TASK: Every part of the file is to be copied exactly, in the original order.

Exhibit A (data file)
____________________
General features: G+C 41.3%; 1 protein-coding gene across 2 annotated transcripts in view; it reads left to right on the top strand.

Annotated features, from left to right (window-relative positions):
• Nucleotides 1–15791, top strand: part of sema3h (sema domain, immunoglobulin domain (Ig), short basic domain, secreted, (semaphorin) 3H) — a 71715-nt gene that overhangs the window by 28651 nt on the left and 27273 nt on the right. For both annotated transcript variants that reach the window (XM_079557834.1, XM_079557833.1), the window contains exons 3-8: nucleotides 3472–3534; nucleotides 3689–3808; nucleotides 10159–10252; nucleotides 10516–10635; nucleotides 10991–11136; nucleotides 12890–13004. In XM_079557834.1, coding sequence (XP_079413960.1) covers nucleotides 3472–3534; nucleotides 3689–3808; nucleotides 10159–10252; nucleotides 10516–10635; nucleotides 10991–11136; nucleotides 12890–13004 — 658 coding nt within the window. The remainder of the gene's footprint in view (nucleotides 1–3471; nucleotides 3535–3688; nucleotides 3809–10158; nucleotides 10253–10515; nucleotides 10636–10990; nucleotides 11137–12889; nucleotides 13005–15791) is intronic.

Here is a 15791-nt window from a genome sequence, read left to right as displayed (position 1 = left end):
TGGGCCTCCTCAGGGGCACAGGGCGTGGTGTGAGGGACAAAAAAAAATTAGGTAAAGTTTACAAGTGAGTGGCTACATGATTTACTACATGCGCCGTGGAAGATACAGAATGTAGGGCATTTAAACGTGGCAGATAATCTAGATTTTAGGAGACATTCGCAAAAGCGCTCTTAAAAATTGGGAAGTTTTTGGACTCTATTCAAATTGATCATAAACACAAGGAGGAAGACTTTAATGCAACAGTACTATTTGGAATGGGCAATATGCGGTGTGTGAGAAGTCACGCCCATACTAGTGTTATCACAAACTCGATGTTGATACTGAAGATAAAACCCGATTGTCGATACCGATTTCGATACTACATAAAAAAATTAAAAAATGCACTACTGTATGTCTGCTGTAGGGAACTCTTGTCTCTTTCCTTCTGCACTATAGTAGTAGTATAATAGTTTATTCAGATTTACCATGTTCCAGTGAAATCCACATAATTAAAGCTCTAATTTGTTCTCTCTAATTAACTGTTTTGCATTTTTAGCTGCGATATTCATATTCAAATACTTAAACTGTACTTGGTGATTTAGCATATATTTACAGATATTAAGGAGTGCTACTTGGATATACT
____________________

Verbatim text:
General features: G+C 41.3%; 1 protein-coding gene across 2 annotated transcripts in view; it reads left to right on the top strand.

Annotated features, from left to right (window-relative positions):
• Nucleotides 1–15791, top strand: part of sema3h (sema domain, immunoglobulin domain (Ig), short basic domain, secreted, (semaphorin) 3H) — a 71715-nt gene that overhangs the window by 28651 nt on the left and 27273 nt on the right. For both annotated transcript variants that reach the window (XM_079557834.1, XM_079557833.1), the window contains exons 3-8: nucleotides 3472–3534; nucleotides 3689–3808; nucleotides 10159–10252; nucleotides 10516–10635; nucleotides 10991–11136; nucleotides 12890–13004. In XM_079557834.1, coding sequence (XP_079413960.1) covers nucleotides 3472–3534; nucleotides 3689–3808; nucleotides 10159–10252; nucleotides 10516–10635; nucleotides 10991–11136; nucleotides 12890–13004 — 658 coding nt within the window. The remainder of the gene's footprint in view (nucleotides 1–3471; nucleotides 3535–3688; nucleotides 3809–10158; nucleotides 10253–10515; nucleotides 10636–10990; nucleotides 11137–12889; nucleotides 13005–15791) is intronic.

Here is a 15791-nt window from a genome sequence, read left to right as displayed (position 1 = left end):
TGGGCCTCCTCAGGGGCACAGGGCGTGGTGTGAGGGACAAAAAAAAATTAGGTAAAGTTTACAAGTGAGTGGCTACATGATTTACTACATGCGCCGTGGAAGATACAGAATGTAGGGCATTTAAACGTGGCAGATAATCTAGATTTTAGGAGACATTCGCAAAAGCGCTCTTAAAAATTGGGAAGTTTTTGGACTCTATTCAAATTGATCATAAACACAAGGAGGAAGACTTTAATGCAACAGTACTATTTGGAATGGGCAATATGCGGTGTGTGAGAAGTCACGCCCATACTAGTGTTATCACAAACTCGATGTTGATACTGAAGATAAAACCCGATTGTCGATACCGATTTCGATACTACATAAAAAAATTAAAAAATGCACTACTGTATGTCTGCTGTAGGGAACTCTTGTCTCTTTCCTTCTGCACTATAGTAGTAGTATAATAGTTTATTCAGATTTACCATGTTCCAGTGAAATCCACATAATTAAAGCTCTAATTTGTTCTCTCTAATTAACTGTTTTGCATTTTTAGCTGCGATATTCATATTCAAATACTTAAACTGTACTTGGTGATTTAGCATATATTTACAGATATTAAGGAGTGCTACTTGGATATACT